Hugging Face reveals "unauthorized access" to AI model hosting platform

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(Image credit: (Image credit: Future)

Hugging Face has disclosed a data breach affecting its Spaces platform, a place where developers can create, share, and host different Artificial Intelligence (AI) models, and resources. 

In an announcement posted on the community’s website, the company said it detected unauthorized access to its Spaces platform, “specifically related to Spaces secrets”.

“As a consequence, we have suspicions that a subset of Spaces’ secrets could have been accessed without authorization,” the notification states.

Migrating to fine-grained access tokens

To address the problem, the team did what was expected: revoked a number of Hugging Face tokens present in the secrets, and notified affected individuals about the change. It also reported the incident to law enforcement agencies, as well as data protection authorities.

Unfortunately, Hugging Face did not say how many people might have been affected by the breach.

Besides the ones who were directly notified, Hugging Face advised everyone to refresh any key or token they might have, and even consider switching the tokens to fine-grained access tokens which it already deems as the new default.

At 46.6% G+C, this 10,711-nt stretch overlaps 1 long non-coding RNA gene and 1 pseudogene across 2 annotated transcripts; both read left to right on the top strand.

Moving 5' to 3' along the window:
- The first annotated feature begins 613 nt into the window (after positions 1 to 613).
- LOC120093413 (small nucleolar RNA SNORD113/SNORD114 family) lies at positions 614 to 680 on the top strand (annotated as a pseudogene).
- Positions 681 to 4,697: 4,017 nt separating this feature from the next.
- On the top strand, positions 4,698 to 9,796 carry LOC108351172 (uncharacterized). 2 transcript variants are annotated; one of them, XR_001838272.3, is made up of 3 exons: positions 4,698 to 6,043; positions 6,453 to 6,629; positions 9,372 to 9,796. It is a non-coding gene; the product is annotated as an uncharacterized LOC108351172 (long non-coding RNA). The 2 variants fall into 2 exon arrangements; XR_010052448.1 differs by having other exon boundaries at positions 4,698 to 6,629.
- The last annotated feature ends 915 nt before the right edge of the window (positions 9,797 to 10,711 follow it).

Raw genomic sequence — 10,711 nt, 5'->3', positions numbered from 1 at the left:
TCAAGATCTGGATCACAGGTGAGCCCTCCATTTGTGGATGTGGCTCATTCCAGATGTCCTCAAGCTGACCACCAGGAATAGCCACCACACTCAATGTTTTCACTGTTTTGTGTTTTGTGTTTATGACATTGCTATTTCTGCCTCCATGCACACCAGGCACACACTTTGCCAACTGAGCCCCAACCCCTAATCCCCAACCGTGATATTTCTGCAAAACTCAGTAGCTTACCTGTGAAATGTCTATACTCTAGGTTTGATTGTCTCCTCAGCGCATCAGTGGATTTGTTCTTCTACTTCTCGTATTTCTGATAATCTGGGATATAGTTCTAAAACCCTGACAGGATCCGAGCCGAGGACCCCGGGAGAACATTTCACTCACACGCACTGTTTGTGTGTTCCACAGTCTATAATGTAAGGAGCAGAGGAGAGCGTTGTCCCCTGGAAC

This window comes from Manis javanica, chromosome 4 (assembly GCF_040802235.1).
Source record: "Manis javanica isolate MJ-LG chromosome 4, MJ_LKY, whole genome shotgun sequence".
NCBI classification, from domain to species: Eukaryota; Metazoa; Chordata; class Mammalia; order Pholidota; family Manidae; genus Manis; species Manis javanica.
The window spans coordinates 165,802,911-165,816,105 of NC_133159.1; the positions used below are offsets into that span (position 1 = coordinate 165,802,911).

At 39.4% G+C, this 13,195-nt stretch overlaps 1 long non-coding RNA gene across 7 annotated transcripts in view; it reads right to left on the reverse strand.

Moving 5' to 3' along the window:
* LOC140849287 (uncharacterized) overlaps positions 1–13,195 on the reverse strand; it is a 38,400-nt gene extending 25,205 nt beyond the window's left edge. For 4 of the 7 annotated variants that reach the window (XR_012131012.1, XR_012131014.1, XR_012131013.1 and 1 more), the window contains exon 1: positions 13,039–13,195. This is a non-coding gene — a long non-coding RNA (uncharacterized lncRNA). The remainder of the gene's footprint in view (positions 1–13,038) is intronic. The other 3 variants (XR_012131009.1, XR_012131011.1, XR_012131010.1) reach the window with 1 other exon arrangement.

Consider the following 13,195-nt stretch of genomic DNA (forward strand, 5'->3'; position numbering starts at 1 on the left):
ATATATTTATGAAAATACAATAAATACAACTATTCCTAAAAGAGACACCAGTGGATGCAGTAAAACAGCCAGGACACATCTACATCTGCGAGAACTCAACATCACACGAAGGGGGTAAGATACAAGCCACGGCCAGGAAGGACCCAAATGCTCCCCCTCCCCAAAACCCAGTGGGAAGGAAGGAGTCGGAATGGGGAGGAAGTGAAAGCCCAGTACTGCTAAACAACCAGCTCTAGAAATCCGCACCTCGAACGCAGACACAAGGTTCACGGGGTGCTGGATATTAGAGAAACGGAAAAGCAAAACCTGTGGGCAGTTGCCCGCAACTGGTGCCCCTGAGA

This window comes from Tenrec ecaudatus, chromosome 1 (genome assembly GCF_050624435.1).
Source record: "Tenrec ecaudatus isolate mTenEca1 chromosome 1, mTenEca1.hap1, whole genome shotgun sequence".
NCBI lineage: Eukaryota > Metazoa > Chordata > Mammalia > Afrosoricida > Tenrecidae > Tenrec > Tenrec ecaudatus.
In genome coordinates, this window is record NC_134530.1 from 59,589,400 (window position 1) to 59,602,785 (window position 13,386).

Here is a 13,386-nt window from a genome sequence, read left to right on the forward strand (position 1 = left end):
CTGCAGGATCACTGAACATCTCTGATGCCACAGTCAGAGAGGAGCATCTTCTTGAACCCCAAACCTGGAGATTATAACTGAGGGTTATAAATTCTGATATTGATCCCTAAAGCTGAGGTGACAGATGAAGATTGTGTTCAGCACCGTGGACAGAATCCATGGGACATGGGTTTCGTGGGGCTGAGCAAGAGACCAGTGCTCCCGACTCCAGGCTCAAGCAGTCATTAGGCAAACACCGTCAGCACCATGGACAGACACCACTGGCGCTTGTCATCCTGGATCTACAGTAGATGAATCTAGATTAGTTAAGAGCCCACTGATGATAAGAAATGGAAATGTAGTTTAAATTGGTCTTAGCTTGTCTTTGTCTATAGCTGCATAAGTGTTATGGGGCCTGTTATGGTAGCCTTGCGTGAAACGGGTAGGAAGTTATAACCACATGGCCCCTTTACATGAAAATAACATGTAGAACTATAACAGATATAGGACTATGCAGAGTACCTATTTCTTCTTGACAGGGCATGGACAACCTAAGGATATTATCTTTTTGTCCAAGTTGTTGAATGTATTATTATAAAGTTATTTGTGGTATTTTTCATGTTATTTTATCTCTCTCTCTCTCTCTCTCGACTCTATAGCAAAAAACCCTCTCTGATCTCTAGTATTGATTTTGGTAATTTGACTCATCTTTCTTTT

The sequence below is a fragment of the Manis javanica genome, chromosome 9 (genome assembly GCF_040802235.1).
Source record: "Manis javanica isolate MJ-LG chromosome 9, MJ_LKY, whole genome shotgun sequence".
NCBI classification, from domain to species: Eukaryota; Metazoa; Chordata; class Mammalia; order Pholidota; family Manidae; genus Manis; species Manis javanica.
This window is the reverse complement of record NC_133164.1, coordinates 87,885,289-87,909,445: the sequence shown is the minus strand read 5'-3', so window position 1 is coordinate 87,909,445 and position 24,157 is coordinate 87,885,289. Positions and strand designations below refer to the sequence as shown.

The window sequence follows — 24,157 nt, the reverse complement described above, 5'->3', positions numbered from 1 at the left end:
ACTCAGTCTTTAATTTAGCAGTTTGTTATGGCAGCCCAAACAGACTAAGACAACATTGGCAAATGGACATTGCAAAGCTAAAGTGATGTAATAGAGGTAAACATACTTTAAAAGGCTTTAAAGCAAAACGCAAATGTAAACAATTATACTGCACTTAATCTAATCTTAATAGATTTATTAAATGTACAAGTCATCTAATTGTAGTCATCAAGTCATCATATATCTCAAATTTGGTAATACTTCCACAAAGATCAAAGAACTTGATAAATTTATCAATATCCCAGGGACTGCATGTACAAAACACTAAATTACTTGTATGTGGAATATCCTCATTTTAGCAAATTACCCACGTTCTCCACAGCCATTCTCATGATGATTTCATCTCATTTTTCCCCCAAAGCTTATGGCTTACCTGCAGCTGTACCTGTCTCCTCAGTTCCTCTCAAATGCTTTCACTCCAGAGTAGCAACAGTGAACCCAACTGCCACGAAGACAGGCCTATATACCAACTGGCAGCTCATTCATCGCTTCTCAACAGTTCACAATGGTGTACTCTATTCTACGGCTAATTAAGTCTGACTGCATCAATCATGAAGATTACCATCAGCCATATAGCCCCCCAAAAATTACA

“We are working with outside cyber security forensic specialists, to investigate the issue as well as review our security policies and procedures,” the notification concluded.

Hugging Face is a company and an open-source community that focuses on natural language processing (NLP) and machine learning. It is known for its transformative work in making state-of-the-art NLP models accessible and user-friendly. As such, it is often targeted by threat actors looking to compromise different AI models.

Thus, Hugging Face has made “significant improvements to the security of the Spaces infrastructure” over the past few days, “including completely removing org tokens (resulting in increased traceability and audit capabilities), implementing key management service (KMS) for Spaces secrets, robustifying and expanding our system’s ability to identify leaked tokens and proactively invalidate them, and more generally improving our security across the board.” 

The company also plans completely deprecating “classic” read and write tokens, the moment fine-grained access tokens reach feature parity. 

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Sead is a seasoned freelance journalist based in Sarajevo, Bosnia and Herzegovina. He writes about IT (cloud, IoT, 5G, VPN) and cybersecurity (ransomware, data breaches, laws and regulations). In his career, spanning more than a decade, he’s written for numerous media outlets, including Al Jazeera Balkans. He’s also held several modules on content writing for Represent Communications.